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Legislators consider tougher laws on metal theft

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Ronald Ramsey

ATLANTA -- Sen. Ronald Ramsey has co-sponsored legislation in the Georgia Senate that is aimed at curbing metal theft in Georgia.

Ramsey, D-Decatur, represents Rockdale County and parts of DeKalb County in the state senate. He joined Sen. Renee Unterman, R-Buford, Sen. Josh McKoon, R-Columbus, Sen. Jesse Stone, R-Waynesboro, and several Georgia House members Thursday in announcing the bill, according to a statement by the Georgia Senate.

Secondary metal theft has increased in recent years in Georgia as prices for scrap metal like copper rise. The price for copper has topped $3.29 per pound which Unterman said was a big reason for the increase in metal theft in the state.

Law enforcement in Rockdale and Newton counties have dealt with an increase in metal theft in recent months, particularly with the inventory of unoccupied houses due to foreclosure.

The Conyers Police Department also began a program last year where officers work with homeowner associations and neighborhood watch programs to mark the valuable metals inside AC units with bright blue neon paint and then attach a sticker to the exterior of the unit warning would-be thieves that the metals have been marked.

"Some agencies north of us have had success in battling the copper problem by going into neighborhoods and working with homeowners, actually opening up the air conditioning units and spray painting the copper parts that thieves are using to resell," Lt. Jackie Dunn told the Citizen in November.

Dunn said that once the copper is marked, even if it is stolen, thieves have a harder time selling the metal.

The measure proposed by Unterman, Ramsey and the other legislators in the current General Assembly session would further address how recyclers handle secondary metals.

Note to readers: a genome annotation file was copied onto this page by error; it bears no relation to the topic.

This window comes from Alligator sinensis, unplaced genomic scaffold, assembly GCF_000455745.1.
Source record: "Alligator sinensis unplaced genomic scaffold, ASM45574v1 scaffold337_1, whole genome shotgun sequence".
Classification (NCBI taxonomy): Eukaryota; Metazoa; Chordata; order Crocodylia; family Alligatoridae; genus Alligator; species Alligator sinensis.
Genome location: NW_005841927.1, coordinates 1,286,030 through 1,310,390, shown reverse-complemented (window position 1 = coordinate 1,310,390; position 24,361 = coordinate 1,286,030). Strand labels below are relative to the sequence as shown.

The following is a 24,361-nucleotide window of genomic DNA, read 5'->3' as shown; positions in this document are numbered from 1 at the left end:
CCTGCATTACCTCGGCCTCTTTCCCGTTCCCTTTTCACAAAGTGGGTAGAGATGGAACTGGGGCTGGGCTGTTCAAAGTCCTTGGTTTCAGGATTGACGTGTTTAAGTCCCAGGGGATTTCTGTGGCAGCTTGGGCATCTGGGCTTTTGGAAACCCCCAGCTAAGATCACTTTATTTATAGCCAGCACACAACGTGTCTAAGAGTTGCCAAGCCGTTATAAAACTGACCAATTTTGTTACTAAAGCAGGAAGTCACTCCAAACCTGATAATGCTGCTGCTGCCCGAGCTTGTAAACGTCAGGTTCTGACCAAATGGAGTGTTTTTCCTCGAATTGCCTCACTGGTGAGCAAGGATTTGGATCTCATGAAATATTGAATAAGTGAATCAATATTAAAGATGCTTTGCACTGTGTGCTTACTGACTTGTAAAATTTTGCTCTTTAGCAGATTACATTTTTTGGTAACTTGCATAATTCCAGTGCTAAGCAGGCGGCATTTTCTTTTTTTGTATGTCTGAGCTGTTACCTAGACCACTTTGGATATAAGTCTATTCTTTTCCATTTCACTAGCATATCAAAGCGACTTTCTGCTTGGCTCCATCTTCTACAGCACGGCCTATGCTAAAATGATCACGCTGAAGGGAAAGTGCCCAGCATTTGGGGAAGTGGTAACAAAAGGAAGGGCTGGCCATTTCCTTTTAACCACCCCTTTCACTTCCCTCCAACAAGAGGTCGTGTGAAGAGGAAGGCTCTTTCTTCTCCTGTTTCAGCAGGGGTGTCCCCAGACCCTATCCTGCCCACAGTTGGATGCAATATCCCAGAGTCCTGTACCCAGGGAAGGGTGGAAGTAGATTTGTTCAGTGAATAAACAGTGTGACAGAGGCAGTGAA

"I believe that passing this legislation is a step in the right direction towards putting a stop to metal theft in Georgia," Unterman said in the statement. "With stricter measures in place to regulate the scrap metal industry, we are one step closer to curbing this growing epidemic and protecting the property of businesses, individuals, and government entities."

The bill will be introduced in the coming days, and Unterman believes it will garner bipartisan support in both chambers. If passed, the law would require the following measures:

-- Prohibit cash payments for purchases;

-- Require permits for recycling centers and persons selling regulated metals;

-- Require thumbprints of regulated metals sellers will be required;

-- Create an electronic database to maintain records about regulated metals sellers and purchasers;

-- Provide law enforcement access to the database;

-- Prohibit local government jurisdiction from being superseded;

-- Require statements affirming valid ownership of vehicles will be requirement for scrap transactions;

-- Provide transaction records of scrap vehicles must be maintained and provided to the state of Georgia with two days of the transaction.

In addition, a person selling regulated metals more than three times per calendar month must obtain a permit from the sheriff in the county of residence. If the person is not a Georgia resident then a permit must be obtained in the county where the recycling facility is located.

Last year, South Carolina passed similar legislation enforcing tougher regulations on the scrap metal industry.

Georgia legislators passed laws addressing metal theft in recent years.

In 2007, SB 203 was enacted to impose stricter penalties for secondary metal thefts. Because of this legislation, metal theft is now considered a felony punishable by law.

In 2009, SB 82 was enacted to further strengthen metal theft laws by adding additional requirements on recyclers regarding transaction records and delay requirements for cash payments.